Words can lead you down some strange rabbit holes. Or does it go without saying a rabbit hole is strange?
How would I know – I’ve never actually been down one. Metaphorically, though.
It happens often when constructing a crossword puzzle. The other day, for example, the word ‘bezel’ seemed to fit, and I looked it up just to make sure it was legit. Sure enough it’s some whatchamacallit on a car. That sparked a memory of the term ‘rocker panel,’ which is something else on a car. I distinctly remember the first time I heard it; in the 1971 movie ‘The French Connection.’
‘I ripped everything out of there except the rocker panels,’ says the guy in the police garage. To which Popeye Doyle (the Gene Hackman character) says, in an exasperated voice: ‘Come on, what the hell are the rocker panels?’
It turned out they were strips of aluminum (or something like it) along the bottom of the door opening, and sure enough, under them was hidden the heroin Doyle was convinced was in the car.
And what is a bezel, by the way? Well, it may be a ring that fastens a gem in place, or a watch crystal, or something used for a similar purpose on a motor vehicle.
Watch for the word ‘bezel’ in an upcoming Lakeside Leader crossword puzzle. Now that I’ve got it locked in, the thing is bound to show up again and again.
Some words I have never seen or heard outside of a crossword. ‘Ort’ is one of those. It occurs quite often in puzzles, but I have only once in my life heard anyone say it. That was a certain Canyon Creek curmudgeon, who was showing off his crossword prowess.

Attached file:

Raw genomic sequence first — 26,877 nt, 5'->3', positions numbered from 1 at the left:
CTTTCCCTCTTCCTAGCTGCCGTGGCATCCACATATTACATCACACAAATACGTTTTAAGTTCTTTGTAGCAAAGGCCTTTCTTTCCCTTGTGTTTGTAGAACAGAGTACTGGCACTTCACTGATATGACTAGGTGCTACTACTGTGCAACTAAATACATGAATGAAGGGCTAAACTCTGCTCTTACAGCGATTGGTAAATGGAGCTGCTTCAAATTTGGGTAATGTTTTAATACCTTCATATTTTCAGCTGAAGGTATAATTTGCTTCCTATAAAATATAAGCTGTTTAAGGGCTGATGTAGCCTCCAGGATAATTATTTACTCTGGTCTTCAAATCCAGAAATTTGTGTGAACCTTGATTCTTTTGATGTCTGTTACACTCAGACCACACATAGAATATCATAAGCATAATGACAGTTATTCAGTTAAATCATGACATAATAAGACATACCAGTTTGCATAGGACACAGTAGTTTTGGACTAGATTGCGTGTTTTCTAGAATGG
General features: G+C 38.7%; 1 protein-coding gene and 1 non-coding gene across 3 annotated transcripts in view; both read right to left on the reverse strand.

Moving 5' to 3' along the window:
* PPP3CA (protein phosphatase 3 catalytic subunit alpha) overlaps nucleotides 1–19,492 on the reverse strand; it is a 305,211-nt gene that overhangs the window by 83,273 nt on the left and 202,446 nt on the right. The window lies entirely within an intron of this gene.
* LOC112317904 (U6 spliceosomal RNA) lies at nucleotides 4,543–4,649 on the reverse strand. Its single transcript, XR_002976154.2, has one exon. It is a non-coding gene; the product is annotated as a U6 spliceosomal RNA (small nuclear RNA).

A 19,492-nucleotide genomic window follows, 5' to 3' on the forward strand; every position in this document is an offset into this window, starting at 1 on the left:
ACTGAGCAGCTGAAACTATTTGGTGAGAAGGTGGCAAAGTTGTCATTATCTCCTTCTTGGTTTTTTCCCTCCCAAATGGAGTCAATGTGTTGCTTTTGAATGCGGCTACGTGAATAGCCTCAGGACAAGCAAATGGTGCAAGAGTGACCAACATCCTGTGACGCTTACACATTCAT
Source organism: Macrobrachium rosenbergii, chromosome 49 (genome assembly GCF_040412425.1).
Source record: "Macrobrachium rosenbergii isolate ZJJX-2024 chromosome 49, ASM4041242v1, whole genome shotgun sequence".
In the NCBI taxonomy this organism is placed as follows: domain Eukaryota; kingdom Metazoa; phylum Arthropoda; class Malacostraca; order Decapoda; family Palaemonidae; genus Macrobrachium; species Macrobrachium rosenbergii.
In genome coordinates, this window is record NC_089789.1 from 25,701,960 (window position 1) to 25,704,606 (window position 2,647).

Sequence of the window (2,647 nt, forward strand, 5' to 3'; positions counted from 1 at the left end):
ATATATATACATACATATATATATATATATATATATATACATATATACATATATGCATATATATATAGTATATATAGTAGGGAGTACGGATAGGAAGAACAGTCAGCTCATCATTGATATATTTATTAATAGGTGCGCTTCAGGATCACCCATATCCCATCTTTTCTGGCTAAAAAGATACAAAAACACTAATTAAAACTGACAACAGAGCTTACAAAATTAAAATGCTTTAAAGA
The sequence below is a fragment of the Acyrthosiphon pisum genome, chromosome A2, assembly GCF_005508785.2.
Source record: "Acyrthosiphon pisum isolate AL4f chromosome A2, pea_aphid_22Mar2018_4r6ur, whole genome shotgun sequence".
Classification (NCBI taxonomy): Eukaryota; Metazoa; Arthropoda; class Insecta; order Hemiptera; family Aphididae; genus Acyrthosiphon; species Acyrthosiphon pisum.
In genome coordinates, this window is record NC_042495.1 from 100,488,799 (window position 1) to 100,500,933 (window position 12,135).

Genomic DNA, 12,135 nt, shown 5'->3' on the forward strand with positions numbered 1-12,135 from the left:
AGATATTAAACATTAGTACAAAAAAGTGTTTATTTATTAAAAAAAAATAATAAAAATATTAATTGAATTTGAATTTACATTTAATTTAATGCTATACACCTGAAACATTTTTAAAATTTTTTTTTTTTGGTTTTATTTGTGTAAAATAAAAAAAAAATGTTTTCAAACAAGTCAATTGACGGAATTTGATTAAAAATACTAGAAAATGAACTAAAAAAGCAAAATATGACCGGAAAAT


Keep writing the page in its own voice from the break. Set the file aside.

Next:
‘Excuse me,’ he said. ‘I’ve got an ort in my teeth I’m trying to get out,’ or something to that effect.
‘Adit’ is another. It’s word for a mine entrance that is often in puzzles, but nowhere else that I’ve ever heard.
Speaking of going down the rabbit hole, we have Lewis Carroll to thank for that expression. He also invented the term ‘chortle’ and lots of others that didn’t get picked up. His poem The Jabberwocky is about two thirds invented words. ‘Came snuffling through the tulgey wood, and burbled as it came.’
Shakespeare was the king of new words. For one thing, any word with the prefix ‘un’ on the front is probably a Shakespeare creation. About 300 of them appear in his plays and sonnets, and nowhere before that.
Unkind? Shakespeare. Same goes for unaware and uncomfortable. What people used before that is hard to imagine, but it would have been more complicated, and longer.
Lacklustre, lonely and swagger we also owe the Bard, apparently.
Speaking of the word ‘unkind,’ did you know if you shift the ‘D’ at the start of Dunkin Donuts to the end of the first word you get ‘Unkind Donuts?’ Neither did I, until I watched a TV documentary about people who compete in crossword puzzle tournaments. One of them, being interviewed while driving around some city or other in the U.S., pointed that out.
The language is not fixed, which is probably a good thing on the whole. If nothing new were tolerated, Carroll and Shakespeare would never have been published.